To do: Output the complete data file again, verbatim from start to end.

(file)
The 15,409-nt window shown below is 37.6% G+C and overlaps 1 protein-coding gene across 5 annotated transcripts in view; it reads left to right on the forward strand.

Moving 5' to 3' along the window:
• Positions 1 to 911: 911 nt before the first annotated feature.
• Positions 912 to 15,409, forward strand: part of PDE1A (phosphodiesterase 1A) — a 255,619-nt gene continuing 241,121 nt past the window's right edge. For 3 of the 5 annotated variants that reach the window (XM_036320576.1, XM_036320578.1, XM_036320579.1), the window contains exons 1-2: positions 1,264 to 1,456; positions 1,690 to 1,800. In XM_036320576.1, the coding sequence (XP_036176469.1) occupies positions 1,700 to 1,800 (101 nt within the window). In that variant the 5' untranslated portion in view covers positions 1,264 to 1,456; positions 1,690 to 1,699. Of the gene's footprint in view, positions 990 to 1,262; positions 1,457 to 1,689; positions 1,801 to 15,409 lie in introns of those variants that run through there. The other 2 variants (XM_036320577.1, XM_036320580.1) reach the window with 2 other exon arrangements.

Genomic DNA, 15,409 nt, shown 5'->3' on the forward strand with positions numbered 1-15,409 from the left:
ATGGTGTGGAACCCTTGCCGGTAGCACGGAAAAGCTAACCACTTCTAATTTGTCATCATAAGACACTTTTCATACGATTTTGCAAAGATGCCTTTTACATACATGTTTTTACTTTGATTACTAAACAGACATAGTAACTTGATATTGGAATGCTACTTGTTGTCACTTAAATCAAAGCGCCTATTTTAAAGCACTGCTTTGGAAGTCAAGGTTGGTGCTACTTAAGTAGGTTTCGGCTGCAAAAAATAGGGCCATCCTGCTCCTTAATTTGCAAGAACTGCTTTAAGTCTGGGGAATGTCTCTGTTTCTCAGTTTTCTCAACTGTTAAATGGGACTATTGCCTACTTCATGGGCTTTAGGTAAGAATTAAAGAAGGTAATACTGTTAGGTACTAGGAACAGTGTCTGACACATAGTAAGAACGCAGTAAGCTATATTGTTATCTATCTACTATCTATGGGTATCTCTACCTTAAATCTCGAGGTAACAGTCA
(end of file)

The 15,409-nt window shown below is 37.6% G+C and overlaps 1 protein-coding gene across 5 annotated transcripts in view; it reads left to right on the forward strand.

Moving 5' to 3' along the window:
• Positions 1 to 911: 911 nt before the first annotated feature.
• Positions 912 to 15,409, forward strand: part of PDE1A (phosphodiesterase 1A) — a 255,619-nt gene continuing 241,121 nt past the window's right edge. For 3 of the 5 annotated variants that reach the window (XM_036320576.1, XM_036320578.1, XM_036320579.1), the window contains exons 1-2: positions 1,264 to 1,456; positions 1,690 to 1,800. In XM_036320576.1, the coding sequence (XP_036176469.1) occupies positions 1,700 to 1,800 (101 nt within the window). In that variant the 5' untranslated portion in view covers positions 1,264 to 1,456; positions 1,690 to 1,699. Of the gene's footprint in view, positions 990 to 1,262; positions 1,457 to 1,689; positions 1,801 to 15,409 lie in introns of those variants that run through there. The other 2 variants (XM_036320577.1, XM_036320580.1) reach the window with 2 other exon arrangements.

Genomic DNA, 15,409 nt, shown 5'->3' on the forward strand with positions numbered 1-15,409 from the left:
ATGGTGTGGAACCCTTGCCGGTAGCACGGAAAAGCTAACCACTTCTAATTTGTCATCATAAGACACTTTTCATACGATTTTGCAAAGATGCCTTTTACATACATGTTTTTACTTTGATTACTAAACAGACATAGTAACTTGATATTGGAATGCTACTTGTTGTCACTTAAATCAAAGCGCCTATTTTAAAGCACTGCTTTGGAAGTCAAGGTTGGTGCTACTTAAGTAGGTTTCGGCTGCAAAAAATAGGGCCATCCTGCTCCTTAATTTGCAAGAACTGCTTTAAGTCTGGGGAATGTCTCTGTTTCTCAGTTTTCTCAACTGTTAAATGGGACTATTGCCTACTTCATGGGCTTTAGGTAAGAATTAAAGAAGGTAATACTGTTAGGTACTAGGAACAGTGTCTGACACATAGTAAGAACGCAGTAAGCTATATTGTTATCTATCTACTATCTATGGGTATCTCTACCTTAAATCTCGAGGTAACAGTCA